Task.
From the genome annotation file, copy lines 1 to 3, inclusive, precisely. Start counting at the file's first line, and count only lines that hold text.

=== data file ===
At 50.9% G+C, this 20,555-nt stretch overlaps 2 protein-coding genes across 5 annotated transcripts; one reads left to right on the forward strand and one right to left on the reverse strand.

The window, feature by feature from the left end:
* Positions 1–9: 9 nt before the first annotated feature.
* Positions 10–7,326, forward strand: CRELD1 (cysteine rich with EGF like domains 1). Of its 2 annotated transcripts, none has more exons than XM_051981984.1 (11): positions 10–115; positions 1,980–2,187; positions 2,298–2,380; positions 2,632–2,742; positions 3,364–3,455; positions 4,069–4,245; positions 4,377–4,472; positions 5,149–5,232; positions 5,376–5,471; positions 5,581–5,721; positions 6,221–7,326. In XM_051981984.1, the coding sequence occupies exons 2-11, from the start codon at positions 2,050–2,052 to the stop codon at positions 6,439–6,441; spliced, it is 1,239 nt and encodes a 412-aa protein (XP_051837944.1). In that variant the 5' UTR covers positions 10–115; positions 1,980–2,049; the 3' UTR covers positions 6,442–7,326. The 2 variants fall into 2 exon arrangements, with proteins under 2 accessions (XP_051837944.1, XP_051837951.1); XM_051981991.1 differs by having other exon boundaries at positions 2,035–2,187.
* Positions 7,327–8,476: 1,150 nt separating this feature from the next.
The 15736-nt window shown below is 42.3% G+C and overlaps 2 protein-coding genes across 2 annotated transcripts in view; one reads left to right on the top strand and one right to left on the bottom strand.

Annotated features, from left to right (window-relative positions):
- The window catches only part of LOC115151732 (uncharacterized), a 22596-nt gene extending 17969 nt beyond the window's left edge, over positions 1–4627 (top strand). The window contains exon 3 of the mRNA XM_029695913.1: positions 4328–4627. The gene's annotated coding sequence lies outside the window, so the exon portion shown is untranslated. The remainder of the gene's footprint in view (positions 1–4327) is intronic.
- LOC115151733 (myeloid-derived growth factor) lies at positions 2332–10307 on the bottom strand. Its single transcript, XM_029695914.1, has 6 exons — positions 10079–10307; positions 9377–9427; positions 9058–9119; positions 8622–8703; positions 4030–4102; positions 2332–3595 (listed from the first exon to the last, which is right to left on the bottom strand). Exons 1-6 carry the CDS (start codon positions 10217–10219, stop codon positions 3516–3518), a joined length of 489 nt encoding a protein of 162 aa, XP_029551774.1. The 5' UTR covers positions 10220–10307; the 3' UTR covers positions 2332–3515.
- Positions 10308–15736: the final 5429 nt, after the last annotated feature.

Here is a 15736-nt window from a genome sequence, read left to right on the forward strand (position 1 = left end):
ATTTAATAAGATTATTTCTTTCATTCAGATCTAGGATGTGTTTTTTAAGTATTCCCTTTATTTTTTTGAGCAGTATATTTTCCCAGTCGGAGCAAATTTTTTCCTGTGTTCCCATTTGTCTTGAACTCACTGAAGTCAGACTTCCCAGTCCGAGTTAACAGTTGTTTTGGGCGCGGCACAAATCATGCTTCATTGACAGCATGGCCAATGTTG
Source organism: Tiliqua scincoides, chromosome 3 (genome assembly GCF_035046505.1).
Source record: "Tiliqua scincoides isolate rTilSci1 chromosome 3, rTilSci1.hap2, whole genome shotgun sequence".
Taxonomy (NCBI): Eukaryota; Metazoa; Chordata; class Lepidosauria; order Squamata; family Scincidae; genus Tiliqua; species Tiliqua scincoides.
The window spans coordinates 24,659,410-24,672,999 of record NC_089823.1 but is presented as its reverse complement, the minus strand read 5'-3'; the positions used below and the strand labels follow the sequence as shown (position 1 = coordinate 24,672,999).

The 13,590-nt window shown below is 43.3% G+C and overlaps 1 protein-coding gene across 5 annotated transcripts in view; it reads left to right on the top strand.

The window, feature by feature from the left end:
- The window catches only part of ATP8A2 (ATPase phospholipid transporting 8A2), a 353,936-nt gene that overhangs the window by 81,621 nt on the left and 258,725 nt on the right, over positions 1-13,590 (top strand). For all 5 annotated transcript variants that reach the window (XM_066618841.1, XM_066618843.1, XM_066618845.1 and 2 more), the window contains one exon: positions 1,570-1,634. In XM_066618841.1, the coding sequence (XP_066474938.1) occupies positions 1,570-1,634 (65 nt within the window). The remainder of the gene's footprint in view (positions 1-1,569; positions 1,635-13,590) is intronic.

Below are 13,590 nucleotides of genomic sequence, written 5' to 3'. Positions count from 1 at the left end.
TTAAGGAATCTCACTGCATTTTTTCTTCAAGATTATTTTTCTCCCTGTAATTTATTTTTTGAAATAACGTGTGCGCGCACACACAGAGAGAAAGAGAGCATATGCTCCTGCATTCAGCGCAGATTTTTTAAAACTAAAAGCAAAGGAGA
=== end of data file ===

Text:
At 50.9% G+C, this 20,555-nt stretch overlaps 2 protein-coding genes across 5 annotated transcripts; one reads left to right on the forward strand and one right to left on the reverse strand.

The window, feature by feature from the left end:
* Positions 1–9: 9 nt before the first annotated feature.